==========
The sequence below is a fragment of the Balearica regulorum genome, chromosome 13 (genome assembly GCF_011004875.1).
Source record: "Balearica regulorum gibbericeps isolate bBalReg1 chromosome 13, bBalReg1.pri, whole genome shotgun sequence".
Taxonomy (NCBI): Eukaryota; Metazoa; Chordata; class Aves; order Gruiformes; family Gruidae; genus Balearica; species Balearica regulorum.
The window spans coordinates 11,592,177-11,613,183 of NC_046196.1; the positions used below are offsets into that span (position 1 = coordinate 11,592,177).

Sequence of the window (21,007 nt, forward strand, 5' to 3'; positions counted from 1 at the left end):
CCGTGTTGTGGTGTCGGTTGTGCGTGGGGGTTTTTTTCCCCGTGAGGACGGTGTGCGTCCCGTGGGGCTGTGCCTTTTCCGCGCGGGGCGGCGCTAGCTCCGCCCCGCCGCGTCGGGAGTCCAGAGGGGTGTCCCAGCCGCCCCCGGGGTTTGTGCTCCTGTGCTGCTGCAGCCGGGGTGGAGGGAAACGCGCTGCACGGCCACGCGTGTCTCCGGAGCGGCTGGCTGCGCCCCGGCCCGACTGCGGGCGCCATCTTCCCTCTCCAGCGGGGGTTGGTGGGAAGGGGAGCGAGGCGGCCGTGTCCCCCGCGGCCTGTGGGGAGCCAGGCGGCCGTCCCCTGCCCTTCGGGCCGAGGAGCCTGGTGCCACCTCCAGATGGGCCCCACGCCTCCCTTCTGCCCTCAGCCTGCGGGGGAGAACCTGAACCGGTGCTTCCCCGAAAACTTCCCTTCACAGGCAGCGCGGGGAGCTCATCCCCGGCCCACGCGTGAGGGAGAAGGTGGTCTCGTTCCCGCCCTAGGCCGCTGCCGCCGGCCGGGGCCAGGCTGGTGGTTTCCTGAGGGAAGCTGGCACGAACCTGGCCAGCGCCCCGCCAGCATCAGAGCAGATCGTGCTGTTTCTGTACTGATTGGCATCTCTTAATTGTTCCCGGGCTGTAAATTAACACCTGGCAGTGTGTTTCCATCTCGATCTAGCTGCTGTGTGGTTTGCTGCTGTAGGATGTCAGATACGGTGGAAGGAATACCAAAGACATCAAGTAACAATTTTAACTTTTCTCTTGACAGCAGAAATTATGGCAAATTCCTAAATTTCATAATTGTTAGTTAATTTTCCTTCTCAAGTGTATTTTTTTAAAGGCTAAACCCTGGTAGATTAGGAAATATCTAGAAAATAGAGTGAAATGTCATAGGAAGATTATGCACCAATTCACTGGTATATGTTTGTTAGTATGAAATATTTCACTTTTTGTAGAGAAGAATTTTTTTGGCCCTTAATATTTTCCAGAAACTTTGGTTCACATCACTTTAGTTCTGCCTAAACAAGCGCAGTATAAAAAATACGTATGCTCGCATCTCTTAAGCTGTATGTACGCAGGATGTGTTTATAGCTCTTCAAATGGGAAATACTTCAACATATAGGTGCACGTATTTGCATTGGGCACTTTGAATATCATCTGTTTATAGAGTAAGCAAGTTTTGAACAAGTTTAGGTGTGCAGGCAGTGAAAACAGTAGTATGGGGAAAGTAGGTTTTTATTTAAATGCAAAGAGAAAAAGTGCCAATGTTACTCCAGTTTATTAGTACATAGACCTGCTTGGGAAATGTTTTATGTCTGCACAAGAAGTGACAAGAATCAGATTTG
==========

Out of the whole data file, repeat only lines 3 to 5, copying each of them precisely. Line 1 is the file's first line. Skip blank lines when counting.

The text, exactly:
Taxonomy (NCBI): Eukaryota; Metazoa; Chordata; class Aves; order Gruiformes; family Gruidae; genus Balearica; species Balearica regulorum.
The window spans coordinates 11,592,177-11,613,183 of NC_046196.1; the positions used below are offsets into that span (position 1 = coordinate 11,592,177).

Sequence of the window (21,007 nt, forward strand, 5' to 3'; positions counted from 1 at the left end):